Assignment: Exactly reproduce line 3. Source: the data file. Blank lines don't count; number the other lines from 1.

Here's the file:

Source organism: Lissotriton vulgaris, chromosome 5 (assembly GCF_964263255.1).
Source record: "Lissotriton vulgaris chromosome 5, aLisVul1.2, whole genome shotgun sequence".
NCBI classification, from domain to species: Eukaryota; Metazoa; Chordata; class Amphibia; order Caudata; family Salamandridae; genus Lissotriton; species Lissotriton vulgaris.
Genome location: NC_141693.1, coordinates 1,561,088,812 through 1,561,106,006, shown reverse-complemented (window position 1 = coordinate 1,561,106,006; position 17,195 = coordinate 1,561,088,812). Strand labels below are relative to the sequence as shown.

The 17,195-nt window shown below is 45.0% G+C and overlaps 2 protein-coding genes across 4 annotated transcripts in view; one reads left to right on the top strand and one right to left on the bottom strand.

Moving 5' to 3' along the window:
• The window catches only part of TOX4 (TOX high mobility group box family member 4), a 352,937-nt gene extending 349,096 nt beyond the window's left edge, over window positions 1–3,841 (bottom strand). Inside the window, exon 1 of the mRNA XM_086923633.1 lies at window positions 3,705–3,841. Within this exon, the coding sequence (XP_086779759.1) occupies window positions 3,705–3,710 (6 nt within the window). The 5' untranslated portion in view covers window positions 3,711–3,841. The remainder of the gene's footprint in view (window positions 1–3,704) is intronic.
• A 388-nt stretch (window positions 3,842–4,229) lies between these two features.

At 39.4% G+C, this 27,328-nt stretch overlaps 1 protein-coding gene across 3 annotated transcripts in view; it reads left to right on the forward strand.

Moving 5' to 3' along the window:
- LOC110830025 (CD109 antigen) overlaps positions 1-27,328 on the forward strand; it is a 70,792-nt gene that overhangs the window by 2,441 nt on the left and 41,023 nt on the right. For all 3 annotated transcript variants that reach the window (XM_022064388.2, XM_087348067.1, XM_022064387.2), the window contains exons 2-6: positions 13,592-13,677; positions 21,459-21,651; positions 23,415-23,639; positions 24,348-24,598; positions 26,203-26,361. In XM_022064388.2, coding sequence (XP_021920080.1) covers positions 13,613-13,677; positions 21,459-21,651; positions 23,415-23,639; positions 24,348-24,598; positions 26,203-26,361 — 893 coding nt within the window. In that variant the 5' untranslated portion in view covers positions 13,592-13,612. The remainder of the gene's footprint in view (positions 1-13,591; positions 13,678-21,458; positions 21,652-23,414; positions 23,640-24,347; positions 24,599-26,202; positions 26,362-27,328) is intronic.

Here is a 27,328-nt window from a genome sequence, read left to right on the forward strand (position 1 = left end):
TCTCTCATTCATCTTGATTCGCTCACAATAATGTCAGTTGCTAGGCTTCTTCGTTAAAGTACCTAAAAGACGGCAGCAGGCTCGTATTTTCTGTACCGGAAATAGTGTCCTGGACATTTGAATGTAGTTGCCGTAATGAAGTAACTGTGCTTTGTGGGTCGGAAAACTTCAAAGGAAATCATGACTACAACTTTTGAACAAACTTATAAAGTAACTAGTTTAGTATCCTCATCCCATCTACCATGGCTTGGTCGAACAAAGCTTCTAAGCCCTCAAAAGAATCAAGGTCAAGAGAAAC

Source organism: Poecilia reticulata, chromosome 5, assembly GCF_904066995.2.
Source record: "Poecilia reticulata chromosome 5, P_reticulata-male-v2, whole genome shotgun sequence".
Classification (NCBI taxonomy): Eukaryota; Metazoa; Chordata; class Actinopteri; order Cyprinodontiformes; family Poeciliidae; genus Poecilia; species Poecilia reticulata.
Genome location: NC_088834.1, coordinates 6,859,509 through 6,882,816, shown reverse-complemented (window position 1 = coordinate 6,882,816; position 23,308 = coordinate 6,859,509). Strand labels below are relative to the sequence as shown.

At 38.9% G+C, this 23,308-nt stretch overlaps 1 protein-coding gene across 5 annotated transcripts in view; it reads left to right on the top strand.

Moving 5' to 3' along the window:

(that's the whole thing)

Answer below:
NCBI classification, from domain to species: Eukaryota; Metazoa; Chordata; class Amphibia; order Caudata; family Salamandridae; genus Lissotriton; species Lissotriton vulgaris.